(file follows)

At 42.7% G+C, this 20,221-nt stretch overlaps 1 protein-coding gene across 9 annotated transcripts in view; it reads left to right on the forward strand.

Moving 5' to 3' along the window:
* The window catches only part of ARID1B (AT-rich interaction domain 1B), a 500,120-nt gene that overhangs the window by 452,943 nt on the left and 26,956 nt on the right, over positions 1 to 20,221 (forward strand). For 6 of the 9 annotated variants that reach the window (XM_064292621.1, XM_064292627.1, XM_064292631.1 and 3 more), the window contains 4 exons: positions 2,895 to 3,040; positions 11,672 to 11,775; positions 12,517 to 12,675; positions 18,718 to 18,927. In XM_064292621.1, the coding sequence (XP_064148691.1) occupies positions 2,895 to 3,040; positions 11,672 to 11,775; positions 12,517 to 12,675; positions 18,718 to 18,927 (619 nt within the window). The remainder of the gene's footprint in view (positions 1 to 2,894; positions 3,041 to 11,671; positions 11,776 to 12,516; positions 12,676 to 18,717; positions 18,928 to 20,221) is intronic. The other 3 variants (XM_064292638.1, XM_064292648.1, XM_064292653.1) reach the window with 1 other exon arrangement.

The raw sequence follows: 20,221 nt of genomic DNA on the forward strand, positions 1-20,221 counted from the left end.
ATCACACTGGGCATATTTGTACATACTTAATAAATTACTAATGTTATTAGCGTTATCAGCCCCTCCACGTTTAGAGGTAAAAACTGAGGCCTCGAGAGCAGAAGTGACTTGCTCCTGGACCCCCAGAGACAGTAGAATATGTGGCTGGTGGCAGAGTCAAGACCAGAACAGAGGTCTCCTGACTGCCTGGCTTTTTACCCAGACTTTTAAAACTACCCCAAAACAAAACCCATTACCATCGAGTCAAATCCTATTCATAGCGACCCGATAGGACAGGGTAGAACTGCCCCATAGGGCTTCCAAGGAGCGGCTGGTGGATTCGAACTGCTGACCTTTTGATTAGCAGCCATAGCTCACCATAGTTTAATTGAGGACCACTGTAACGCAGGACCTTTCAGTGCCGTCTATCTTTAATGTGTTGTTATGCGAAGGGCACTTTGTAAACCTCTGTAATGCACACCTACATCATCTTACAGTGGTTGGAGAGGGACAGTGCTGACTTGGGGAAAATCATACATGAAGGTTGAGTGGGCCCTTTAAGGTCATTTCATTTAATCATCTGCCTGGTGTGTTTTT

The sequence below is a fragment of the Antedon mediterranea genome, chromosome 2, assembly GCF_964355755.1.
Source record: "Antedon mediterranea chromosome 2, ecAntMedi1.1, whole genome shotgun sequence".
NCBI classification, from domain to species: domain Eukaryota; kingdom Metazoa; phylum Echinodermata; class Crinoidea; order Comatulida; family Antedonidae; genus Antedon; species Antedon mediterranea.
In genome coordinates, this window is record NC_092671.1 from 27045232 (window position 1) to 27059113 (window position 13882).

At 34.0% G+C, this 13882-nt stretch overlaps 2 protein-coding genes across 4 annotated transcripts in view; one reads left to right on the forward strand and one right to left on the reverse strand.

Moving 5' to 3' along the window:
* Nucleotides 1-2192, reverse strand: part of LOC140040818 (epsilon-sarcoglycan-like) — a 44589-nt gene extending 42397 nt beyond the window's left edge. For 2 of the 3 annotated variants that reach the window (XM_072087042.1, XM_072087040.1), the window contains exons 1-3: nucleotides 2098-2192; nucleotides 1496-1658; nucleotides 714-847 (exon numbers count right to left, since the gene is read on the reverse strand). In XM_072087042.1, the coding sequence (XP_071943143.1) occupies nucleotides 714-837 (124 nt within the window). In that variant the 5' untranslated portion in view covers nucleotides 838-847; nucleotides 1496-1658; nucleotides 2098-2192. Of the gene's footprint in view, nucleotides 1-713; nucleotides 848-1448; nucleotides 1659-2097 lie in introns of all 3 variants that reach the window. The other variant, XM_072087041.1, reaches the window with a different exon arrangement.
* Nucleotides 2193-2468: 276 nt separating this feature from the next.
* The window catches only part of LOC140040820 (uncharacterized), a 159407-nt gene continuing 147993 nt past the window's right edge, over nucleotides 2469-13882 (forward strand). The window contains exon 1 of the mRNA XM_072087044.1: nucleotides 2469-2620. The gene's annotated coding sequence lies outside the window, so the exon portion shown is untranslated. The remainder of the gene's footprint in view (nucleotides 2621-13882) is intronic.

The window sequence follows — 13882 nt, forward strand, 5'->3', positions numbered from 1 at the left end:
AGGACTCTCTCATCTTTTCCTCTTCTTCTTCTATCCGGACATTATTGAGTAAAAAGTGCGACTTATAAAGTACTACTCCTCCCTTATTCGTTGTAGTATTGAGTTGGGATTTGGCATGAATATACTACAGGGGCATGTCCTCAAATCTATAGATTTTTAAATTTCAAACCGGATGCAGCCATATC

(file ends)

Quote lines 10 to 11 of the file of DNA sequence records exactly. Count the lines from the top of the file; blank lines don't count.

At 34.0% G+C, this 13882-nt stretch overlaps 2 protein-coding genes across 4 annotated transcripts in view; one reads left to right on the forward strand and one right to left on the reverse strand.

Moving 5' to 3' along the window: